Since 2002, daily Florida political news and commentary


UPDATE: Every morning we review and individually digest Florida political news articles, editorials and punditry. Our sister site, FLA Politics was selected by Campaigns & Elections as one of only ten state blogs in the nation
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Welcome To Florida Politics

Thanks for visiting. On a semi-daily basis we scan Florida's major daily newspapers for significant Florida political news and punditry. We also review the editorial pages and political columnists/pundits for Florida political commentary. The papers we review include: the Miami Herald, Sun-Sentinel, Palm Beach Post, Naples News, Sarasota Herald Tribune, St Pete Times, Tampa Tribune, Orlando Sentinel, the Daytona Beach News-Journal, Tallahassee Democrat, and, occasionally, the Florida Times Union; we also review the political news blogs associated with these newspapers.

For each story, column, article or editorial we deem significant, we post at least the headline and link to the piece; the linked headline always appears in quotes. We quote the headline for two reasons: first, to allow researchers looking for the cited piece to find it (if the link has expired) by searching for the original title/headline via a commercial research service. Second, quotation of the original headline permits readers to appreciate the spin from the original piece, as opposed to our spin.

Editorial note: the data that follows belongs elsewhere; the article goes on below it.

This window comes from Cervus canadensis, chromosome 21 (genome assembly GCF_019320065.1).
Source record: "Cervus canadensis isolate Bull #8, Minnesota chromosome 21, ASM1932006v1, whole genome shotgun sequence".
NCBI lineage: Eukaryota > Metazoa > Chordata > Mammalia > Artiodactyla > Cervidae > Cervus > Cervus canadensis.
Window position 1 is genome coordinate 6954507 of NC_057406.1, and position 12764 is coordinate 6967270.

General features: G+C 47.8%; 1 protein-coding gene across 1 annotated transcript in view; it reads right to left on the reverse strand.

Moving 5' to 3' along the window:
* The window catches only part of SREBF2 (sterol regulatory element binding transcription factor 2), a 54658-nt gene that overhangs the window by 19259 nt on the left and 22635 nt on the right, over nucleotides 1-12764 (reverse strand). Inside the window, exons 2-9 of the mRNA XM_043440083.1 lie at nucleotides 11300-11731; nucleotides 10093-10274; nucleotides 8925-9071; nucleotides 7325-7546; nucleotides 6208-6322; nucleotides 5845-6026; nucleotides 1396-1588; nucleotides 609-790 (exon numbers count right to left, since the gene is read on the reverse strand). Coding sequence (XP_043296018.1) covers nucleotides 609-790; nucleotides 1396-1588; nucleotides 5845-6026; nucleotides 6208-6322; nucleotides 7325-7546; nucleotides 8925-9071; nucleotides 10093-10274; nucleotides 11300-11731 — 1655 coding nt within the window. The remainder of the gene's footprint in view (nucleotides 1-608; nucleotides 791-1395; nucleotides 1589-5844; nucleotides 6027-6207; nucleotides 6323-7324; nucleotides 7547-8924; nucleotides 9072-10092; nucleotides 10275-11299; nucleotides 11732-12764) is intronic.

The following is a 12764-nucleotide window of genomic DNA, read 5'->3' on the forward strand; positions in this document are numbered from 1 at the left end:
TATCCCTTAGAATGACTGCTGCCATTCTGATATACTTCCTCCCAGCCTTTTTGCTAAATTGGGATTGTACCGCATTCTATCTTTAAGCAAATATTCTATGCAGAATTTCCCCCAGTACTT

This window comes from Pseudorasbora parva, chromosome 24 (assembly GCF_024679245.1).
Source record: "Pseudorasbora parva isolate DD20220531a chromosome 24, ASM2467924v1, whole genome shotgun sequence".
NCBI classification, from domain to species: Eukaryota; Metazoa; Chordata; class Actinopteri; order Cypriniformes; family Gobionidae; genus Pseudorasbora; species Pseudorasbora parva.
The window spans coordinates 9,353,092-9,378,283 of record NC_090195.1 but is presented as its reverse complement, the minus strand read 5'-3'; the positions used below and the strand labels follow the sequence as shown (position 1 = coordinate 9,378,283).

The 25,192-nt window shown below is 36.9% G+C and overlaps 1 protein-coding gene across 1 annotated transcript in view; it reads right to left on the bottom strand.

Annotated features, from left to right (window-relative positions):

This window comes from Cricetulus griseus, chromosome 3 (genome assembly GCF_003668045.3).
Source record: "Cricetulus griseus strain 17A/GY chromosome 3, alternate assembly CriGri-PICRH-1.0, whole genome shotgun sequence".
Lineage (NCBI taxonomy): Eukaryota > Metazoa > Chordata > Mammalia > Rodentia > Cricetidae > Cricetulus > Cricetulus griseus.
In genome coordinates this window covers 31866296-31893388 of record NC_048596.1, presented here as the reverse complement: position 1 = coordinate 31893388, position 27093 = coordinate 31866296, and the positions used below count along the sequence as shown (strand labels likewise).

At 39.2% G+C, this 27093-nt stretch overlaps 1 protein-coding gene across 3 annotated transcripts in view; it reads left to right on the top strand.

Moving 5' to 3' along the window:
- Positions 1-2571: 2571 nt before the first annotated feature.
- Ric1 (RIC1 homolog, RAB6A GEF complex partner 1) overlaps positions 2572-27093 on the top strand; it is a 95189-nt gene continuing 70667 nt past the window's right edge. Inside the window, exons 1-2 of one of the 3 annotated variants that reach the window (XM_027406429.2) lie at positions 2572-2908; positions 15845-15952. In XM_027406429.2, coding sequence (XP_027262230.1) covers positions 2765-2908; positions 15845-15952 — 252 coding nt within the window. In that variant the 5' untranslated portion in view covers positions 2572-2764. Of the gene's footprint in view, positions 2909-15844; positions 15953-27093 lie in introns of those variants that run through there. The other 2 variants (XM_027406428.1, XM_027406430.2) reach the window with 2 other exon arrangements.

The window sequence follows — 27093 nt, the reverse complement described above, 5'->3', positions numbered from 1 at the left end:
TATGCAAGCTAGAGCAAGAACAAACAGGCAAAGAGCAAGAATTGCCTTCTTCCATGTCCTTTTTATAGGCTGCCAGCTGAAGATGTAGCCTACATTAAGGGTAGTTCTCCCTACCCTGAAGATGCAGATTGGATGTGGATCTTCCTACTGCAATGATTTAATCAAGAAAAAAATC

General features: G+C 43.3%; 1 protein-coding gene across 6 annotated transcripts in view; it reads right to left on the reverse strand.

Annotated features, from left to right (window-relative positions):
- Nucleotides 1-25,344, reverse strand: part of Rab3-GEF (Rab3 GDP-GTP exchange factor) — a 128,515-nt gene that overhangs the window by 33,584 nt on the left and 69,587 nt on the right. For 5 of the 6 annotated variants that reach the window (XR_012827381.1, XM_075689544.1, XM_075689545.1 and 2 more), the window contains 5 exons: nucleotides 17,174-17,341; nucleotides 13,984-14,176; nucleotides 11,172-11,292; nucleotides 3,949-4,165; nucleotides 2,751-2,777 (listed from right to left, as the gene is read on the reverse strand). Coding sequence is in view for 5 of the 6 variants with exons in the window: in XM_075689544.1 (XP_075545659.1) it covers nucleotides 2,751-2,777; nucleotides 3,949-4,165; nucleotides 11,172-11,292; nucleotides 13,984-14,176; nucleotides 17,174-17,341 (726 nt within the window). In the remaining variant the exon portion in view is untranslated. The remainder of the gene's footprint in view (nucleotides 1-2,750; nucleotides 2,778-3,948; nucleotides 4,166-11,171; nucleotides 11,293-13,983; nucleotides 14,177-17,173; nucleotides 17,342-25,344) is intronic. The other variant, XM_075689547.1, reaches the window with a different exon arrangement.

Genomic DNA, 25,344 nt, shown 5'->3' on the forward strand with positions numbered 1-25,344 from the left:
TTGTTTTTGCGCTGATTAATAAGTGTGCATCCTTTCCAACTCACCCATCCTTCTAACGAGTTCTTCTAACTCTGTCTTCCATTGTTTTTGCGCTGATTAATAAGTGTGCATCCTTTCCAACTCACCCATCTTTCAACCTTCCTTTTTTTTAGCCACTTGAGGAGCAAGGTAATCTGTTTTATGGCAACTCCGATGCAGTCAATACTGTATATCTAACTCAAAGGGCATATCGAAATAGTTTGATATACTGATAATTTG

Not that we don't provide spin; we do, and plenty of it. Our perspective appears in post headlines, the subtitles within the post (in bold), and the excerpts from the linked stories we select to quote; we also occasionally provide other links and commentary about certain stories. While our bias should be immediately apparent to any reader, we nevertheless attempt to link to every article, column or editorial about Florida politics in every major online Florida newspaper.


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The Blog for Saturday, February 18, 2012

Florida Republicans open door to oil drilling in the 'Glades

    "House Republicans — including Florida GOP lawmakers Allen West, Vern Buchanan, David Rivera, Tom Rooney, Steve Southerland, and C.W. Bill Young — voted against a measure that would have prevented oil and gas exploration in the Great Lakes and the Florida Everglades." "Florida lawmakers vote against measure to prevent Everglades drilling".

    Grayson faces array of empty suits

    "Florida's new 9th Congressional District is designated for 'Latino access,' but so far, the majority of candidates seeking the Central Florida seat are non-Hispanic."